Witch Head Nebula (IC 2118)
The Witch Head Nebula was discovered on 20 December 1786 by William Herschel with his 18.7 inch reflector telescope with a focal length of 20 feet and recorded as V 38. He noted: «strongly suspected very large nebula, not less than 2° 11' in pole distance (declination) and 26 seconds in right ascension.»  In Dreyer's «New General Catalogue»  published in 1888, this entry was given the designation NGC 1909. Unfortunately, in Herschel's second part of his catalog, published in 1789 , an error had crept in: he always determined the position of the nebulae he discovered relatively to known stars and this time used the star Rigel (β Orionis). However, the nebula was indicated for around 11 minutes in right ascension east instead of west (f for following, instead of p for preceeding). At the position it noted there was nothing to be found that The nebula was then rediscovered by Max Wolf on 16 January 1891, and in Dreyer's «Index Catalogue»  it was given the designation IC 2118, which commonly used today.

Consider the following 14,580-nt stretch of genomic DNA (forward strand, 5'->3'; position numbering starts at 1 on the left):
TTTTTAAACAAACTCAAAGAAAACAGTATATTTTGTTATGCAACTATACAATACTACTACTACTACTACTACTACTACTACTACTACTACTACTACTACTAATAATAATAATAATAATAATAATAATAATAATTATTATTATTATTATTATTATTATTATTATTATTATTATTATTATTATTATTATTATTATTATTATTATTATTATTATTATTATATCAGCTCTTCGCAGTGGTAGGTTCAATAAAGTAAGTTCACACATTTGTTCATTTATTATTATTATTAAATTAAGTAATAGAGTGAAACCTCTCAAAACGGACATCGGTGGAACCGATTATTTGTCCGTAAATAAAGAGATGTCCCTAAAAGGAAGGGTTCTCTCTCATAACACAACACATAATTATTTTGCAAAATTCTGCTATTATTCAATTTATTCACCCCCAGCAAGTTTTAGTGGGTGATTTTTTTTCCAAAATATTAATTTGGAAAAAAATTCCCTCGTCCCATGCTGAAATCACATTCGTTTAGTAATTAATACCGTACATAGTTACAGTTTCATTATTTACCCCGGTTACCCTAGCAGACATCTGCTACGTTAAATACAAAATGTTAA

IC 2118 is a dust cloud near the bright star Rigel (β Orionis), which reflects and scatters the bluish-white light from the star. Both are about 800 light years away. Presumably it is the remnant of a supernova or parts of a gas bubble, which is blown away by the hot stars in Orion's belt and in the Orion Nebula, which also includes the Barnard Loop east of the constellation Orion. [196, 253]
Observations with radio telescopes show a considerable occurrence of carbon monoxide emissions, an indication of the presence of molecular clouds and star formation in the nebula. Candidates for a precursor to the main sequence stars and some classic T-Tauri stars were found in the nebula.